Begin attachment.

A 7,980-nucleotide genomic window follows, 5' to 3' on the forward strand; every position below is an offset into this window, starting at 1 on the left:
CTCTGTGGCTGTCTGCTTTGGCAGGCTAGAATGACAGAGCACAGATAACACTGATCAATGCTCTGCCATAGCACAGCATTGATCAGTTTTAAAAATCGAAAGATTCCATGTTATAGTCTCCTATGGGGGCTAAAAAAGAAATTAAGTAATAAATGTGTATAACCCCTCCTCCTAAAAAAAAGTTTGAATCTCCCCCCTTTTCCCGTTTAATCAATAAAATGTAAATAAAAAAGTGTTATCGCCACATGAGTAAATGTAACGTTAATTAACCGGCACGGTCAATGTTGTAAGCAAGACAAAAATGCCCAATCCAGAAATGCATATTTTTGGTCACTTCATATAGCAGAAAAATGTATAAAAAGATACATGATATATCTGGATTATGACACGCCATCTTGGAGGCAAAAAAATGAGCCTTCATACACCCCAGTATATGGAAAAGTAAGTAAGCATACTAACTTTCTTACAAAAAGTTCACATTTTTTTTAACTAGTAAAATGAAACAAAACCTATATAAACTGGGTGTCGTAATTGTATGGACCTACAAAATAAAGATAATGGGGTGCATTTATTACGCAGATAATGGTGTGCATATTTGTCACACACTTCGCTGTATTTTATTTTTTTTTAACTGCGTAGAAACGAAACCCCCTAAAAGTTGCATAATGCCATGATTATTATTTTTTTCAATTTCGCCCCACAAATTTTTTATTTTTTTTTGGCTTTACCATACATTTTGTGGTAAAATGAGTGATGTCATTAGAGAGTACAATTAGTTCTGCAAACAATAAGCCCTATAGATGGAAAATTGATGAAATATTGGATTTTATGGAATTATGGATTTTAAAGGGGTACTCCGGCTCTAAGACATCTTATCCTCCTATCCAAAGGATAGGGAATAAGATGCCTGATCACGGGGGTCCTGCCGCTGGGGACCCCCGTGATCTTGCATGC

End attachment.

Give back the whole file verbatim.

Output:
A 7,980-nucleotide genomic window follows, 5' to 3' on the forward strand; every position below is an offset into this window, starting at 1 on the left:
CTCTGTGGCTGTCTGCTTTGGCAGGCTAGAATGACAGAGCACAGATAACACTGATCAATGCTCTGCCATAGCACAGCATTGATCAGTTTTAAAAATCGAAAGATTCCATGTTATAGTCTCCTATGGGGGCTAAAAAAGAAATTAAGTAATAAATGTGTATAACCCCTCCTCCTAAAAAAAAGTTTGAATCTCCCCCCTTTTCCCGTTTAATCAATAAAATGTAAATAAAAAAGTGTTATCGCCACATGAGTAAATGTAACGTTAATTAACCGGCACGGTCAATGTTGTAAGCAAGACAAAAATGCCCAATCCAGAAATGCATATTTTTGGTCACTTCATATAGCAGAAAAATGTATAAAAAGATACATGATATATCTGGATTATGACACGCCATCTTGGAGGCAAAAAAATGAGCCTTCATACACCCCAGTATATGGAAAAGTAAGTAAGCATACTAACTTTCTTACAAAAAGTTCACATTTTTTTTAACTAGTAAAATGAAACAAAACCTATATAAACTGGGTGTCGTAATTGTATGGACCTACAAAATAAAGATAATGGGGTGCATTTATTACGCAGATAATGGTGTGCATATTTGTCACACACTTCGCTGTATTTTATTTTTTTTTAACTGCGTAGAAACGAAACCCCCTAAAAGTTGCATAATGCCATGATTATTATTTTTTTCAATTTCGCCCCACAAATTTTTTATTTTTTTTTGGCTTTACCATACATTTTGTGGTAAAATGAGTGATGTCATTAGAGAGTACAATTAGTTCTGCAAACAATAAGCCCTATAGATGGAAAATTGATGAAATATTGGATTTTATGGAATTATGGATTTTAAAGGGGTACTCCGGCTCTAAGACATCTTATCCTCCTATCCAAAGGATAGGGAATAAGATGCCTGATCACGGGGGTCCTGCCGCTGGGGACCCCCGTGATCTTGCATGC